Today, the gentleman is not part of the race. Watching him lie here, domesticated by sickness and satin sheets, I feel a surge of affection. I recall his resigned acceptance of my decision to end that frigid marriage with his daughter. Therese leaves the room and I am left with a remembrance of how benign the man had been, through his early struggles to make a living. Those days were almost fabled, in our township, and I had spent entire hours talking to Therese about how her father had never let his scars show. Therese had listened, attentive and deadpan and I had wondered if, perhaps, she was his scar. Only once had she responded and then, it had been stunted and tangential. “Scars bleed”, she had said.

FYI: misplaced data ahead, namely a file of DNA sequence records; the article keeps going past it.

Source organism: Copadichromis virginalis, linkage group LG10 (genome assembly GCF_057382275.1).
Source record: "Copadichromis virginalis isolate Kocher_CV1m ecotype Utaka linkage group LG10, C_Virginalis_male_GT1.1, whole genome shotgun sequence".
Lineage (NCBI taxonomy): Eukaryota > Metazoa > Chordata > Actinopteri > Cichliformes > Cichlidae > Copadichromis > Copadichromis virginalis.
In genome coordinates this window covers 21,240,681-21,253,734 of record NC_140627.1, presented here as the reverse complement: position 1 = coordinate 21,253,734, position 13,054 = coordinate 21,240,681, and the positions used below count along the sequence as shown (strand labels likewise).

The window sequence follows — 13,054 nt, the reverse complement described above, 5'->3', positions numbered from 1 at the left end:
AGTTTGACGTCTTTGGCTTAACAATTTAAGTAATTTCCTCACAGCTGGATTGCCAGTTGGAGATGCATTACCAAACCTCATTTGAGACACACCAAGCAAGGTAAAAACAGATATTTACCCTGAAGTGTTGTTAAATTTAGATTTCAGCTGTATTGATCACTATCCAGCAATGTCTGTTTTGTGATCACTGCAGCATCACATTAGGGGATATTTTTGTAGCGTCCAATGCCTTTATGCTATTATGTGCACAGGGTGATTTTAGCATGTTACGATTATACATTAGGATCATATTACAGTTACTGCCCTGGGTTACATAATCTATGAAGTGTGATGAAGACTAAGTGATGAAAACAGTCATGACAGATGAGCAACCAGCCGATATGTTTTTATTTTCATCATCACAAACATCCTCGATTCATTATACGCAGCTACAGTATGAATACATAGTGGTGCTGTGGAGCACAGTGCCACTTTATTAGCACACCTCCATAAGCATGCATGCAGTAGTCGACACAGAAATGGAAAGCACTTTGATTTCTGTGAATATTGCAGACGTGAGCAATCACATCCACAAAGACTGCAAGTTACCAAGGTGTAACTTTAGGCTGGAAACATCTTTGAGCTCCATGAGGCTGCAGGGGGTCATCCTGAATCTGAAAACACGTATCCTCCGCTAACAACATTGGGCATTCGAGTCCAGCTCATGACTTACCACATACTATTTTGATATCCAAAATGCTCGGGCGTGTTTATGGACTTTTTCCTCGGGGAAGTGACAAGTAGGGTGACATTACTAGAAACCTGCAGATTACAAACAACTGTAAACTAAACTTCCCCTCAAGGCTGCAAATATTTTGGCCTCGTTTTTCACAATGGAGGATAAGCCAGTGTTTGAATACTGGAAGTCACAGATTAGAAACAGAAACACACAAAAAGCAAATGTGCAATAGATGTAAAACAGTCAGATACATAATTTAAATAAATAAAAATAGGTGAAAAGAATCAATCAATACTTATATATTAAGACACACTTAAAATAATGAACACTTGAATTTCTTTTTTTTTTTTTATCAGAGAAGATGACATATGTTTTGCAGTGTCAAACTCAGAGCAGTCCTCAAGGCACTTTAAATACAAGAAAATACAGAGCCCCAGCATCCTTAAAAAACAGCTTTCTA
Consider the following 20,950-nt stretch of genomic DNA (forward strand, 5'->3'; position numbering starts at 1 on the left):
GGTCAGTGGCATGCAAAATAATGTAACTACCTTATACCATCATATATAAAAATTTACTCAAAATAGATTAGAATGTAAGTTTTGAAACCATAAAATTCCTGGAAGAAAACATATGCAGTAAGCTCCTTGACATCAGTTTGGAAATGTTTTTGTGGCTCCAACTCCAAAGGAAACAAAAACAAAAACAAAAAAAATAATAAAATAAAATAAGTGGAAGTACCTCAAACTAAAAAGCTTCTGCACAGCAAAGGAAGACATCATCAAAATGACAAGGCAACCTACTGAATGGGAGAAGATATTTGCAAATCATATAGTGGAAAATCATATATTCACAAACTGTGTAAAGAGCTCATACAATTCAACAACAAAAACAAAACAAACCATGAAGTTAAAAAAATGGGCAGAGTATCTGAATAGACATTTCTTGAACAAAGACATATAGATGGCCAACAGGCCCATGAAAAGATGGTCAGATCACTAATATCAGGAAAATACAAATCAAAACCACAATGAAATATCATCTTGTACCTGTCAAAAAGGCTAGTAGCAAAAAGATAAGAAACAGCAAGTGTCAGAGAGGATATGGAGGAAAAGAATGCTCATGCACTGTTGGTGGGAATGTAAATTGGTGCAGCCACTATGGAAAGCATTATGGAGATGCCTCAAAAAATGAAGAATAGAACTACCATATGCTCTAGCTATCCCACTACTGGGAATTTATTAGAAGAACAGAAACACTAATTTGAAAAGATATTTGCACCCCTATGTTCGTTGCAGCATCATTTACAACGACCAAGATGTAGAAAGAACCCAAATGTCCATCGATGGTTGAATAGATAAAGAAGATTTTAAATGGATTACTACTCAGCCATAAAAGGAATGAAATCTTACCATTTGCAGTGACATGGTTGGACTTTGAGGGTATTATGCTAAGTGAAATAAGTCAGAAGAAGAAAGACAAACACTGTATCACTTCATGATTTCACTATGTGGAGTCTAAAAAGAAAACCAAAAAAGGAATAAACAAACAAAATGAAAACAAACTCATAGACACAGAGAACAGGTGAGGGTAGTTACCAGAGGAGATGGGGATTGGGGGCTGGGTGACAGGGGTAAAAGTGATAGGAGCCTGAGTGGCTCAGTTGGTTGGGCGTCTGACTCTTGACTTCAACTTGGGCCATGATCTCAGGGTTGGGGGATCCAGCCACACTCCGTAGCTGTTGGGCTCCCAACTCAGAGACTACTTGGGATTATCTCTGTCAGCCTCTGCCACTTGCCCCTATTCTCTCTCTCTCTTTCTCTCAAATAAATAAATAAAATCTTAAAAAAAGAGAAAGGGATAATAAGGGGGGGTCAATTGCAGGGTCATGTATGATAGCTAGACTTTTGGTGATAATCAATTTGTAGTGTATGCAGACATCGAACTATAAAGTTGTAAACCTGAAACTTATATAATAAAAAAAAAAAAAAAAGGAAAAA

Therese enters the room with a single cup of tea in her hands. She bends across me to part the drapes and I am momentarily affected with parosmia. I smell blanched sun and sterility. Part of my experience in wedlock had been exactly this, not a kindling of pleasure, as one would expect but disorientation and sensory apathy. I devour the tea’s herbal fumes and set my eyes on the now theatric, bastard-amber sheets. I begin to tell Therese how I feel about her father being ill and only a few sentiments down the lane, I realize that I am regurgitating much of what I had always told her about Mr. Hart. Her brows are especially tranquil and I flush with moronic embarrassment.